Kentucky and West Virginia move to limit transgender healthcare

At least 11 US states have placed restrictions or outright bans on gender-affirming treatments for young people under 18.

Two states in the southern United States have advanced laws limiting access to gender-affirming healthcare for transgender youth, as part of a wave of Republican-led legislation critics decry as discriminatory and dangerous.

Kentucky and West Virginia join at least nine other states in implementing restrictions on treatments that leading medical groups like the American Academy of Pediatrics say can be necessary and even life-saving for transgender young people.

But proponents of the restrictions argue that people under the age of 18 are too young to undergo gender-affirming treatments, which can range from temporary, reversible measures like puberty blockers — which pause sexual development — to hormone treatment and surgery.

Medical research, however, suggests that regret for such gender-affirming treatment is rare.

The first of Wednesday’s laws came in Kentucky, where a heavily Republican legislature used its supermajority to override an earlier veto from Democratic Governor Andy Beshear.

Kentucky’s Republican-controlled legislature passed the law over a veto from its Democratic Governor Andy Beshear [File: Jon Cherry/Reuters]

Following a vote of 29 to eight in the state Senate, Kentucky’s House of Representatives passed the law along party lines, 76 to 23. The law’s language not only restricts gender-affirming healthcare but also forces doctors to halt services for patients already undergoing treatment.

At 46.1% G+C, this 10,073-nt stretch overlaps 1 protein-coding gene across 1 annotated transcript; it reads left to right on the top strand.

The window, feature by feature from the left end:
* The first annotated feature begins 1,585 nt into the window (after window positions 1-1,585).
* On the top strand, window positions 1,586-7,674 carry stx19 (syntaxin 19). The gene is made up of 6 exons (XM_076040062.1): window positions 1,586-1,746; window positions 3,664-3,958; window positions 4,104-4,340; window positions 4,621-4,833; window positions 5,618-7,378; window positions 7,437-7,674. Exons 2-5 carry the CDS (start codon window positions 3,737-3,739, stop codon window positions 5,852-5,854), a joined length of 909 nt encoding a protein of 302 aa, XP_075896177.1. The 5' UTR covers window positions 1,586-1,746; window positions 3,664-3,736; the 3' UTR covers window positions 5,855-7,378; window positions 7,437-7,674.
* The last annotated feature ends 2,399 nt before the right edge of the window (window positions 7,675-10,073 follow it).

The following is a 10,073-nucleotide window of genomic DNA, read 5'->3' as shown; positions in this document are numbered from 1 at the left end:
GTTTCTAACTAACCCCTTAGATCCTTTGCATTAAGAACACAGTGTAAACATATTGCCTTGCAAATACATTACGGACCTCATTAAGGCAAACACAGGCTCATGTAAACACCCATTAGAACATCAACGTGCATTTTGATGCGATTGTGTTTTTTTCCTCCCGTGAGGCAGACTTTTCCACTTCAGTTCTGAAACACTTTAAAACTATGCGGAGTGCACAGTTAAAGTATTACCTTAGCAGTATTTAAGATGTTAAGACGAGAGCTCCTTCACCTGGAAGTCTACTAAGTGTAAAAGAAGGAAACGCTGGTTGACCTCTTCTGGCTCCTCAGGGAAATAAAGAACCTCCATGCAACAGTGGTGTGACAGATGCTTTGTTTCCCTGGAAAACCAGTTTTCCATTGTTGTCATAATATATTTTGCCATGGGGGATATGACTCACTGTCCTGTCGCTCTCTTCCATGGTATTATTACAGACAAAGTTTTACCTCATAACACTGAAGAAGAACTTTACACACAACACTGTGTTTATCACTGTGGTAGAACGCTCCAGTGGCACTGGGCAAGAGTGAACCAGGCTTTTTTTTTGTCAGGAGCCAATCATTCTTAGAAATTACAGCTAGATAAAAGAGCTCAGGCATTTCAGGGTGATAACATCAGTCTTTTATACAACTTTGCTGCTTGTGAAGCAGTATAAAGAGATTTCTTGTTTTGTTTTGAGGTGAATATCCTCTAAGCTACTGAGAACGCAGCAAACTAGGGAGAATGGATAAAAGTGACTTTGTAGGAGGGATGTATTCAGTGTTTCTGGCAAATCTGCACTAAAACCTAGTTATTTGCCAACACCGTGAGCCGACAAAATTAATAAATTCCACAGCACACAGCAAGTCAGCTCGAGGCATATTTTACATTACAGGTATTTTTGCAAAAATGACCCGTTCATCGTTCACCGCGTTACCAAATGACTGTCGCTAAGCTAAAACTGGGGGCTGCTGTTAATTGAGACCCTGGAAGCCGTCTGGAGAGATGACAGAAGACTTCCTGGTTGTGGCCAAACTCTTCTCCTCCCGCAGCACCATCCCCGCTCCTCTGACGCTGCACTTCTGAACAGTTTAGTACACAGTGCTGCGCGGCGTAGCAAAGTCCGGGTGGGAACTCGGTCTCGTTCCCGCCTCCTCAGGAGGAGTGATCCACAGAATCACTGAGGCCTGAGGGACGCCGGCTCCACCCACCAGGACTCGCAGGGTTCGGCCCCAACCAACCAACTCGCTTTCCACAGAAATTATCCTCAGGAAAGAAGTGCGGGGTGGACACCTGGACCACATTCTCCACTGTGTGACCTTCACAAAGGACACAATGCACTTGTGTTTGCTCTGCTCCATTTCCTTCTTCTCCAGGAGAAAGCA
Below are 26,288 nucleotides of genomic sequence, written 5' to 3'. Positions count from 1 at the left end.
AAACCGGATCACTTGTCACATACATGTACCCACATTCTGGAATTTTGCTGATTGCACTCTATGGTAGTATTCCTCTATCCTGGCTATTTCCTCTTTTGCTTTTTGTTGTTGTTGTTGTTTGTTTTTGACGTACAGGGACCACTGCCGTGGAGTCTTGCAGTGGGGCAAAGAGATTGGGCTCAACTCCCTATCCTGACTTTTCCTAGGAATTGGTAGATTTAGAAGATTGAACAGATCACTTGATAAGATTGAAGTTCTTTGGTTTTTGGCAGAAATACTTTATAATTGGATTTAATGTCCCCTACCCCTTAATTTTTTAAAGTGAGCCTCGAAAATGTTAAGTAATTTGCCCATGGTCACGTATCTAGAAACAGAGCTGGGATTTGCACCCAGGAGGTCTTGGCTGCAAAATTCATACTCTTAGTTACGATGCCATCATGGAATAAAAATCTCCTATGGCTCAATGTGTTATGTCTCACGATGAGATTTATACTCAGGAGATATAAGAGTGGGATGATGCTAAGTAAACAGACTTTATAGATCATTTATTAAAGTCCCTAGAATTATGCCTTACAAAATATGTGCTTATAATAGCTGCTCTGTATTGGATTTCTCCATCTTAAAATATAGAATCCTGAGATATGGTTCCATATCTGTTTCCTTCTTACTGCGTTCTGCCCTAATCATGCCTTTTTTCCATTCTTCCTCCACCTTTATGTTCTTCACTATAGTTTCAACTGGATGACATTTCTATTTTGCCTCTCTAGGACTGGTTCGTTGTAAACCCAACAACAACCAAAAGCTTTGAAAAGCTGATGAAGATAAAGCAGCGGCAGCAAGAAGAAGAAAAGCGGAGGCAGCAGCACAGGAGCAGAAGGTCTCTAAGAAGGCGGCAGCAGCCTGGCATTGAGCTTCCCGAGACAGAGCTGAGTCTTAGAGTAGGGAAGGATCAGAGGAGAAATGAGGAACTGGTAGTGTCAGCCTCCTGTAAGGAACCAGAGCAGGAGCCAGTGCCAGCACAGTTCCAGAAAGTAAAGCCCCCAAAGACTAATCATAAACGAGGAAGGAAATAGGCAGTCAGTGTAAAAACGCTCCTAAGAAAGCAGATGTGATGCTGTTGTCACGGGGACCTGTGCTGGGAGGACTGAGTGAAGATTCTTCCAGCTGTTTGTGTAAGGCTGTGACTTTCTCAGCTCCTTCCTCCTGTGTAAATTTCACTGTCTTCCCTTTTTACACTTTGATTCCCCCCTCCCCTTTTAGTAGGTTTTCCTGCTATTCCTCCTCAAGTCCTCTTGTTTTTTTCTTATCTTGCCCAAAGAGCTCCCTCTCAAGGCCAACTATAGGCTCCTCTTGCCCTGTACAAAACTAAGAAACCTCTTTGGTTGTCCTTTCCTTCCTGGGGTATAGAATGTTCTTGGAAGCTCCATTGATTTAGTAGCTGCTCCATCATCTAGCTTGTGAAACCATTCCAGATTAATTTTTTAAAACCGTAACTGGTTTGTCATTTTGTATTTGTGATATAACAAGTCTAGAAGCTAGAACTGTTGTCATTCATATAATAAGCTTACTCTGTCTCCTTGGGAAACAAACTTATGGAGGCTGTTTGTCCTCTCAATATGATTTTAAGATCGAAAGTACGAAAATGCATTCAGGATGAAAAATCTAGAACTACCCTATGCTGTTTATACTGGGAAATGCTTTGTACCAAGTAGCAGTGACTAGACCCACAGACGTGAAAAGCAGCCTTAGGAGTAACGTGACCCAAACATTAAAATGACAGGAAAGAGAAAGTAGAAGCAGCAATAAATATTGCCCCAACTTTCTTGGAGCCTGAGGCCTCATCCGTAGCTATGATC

If a sudden end to care will harm the patient, the law requires doctors to establish a timeline to end the treatment. Those restrictions are set to take effect in three months.

Kentucky’s bill also goes beyond healthcare. Schools will be barred from holding discussions of sexual orientation and gender identity, while educational districts must craft policies to ensure students use toilets corresponding to the gender on their birth certificates.

The debate in Kentucky’s state Capitol grew heated as the vote neared. State police later reported that 19 people were arrested for trespassing after protesting from the House gallery.

“We are denying families, their physicians and their therapists the right to make medically-informed decisions for their families,” Karen Berg, a Democratic state Senator, said in opposition to the bill. Her 24-year-old child was a transgender activist who died by suicide in December.

Meanwhile, Berg’s colleague, Republican state Senator Robby Mills, decried gender-affirming treatment as “dangerous for the health” of children.

That rhetoric was echoed on Wednesday in West Virginia, where Republican Governor Jim Justice signed his state’s ban on gender-affirming healthcare for patients under age 18.

The law, set to take effect in January 2024, does include a rare exception: allowing prescribed puberty blockers and hormone therapy for teenagers shown to be at risk of self-harm. But in those cases, patients must have parental consent and a diagnosis of severe gender dysphoria from two doctors.

West Virginia has the highest per capita rate of transgender young people in the US, according to a 2017 study from the Williams Institute, a think tank at the UCLA School of Law.

The laws in both Kentucky and West Virginia join a wave of Republican legislation across the country that critics denounce as an attack on LGBTQ+ rights. And they are both likely to be challenged in court.

Federal judges have already blocked the enforcement of laws restricting gender-affirming care in Alabama and Arkansas, and the American Civil Liberties Union of Kentucky has already announced it intends “to take this fight to the courts”.

“To all the trans youth who may be affected by this legislation: we stand by you, and we will not stop fighting. You are cherished. You are loved. You belong,” the organisation said in its statement.

Nearly two dozen states around the US are currently considering restrictions on gender-affirming care.

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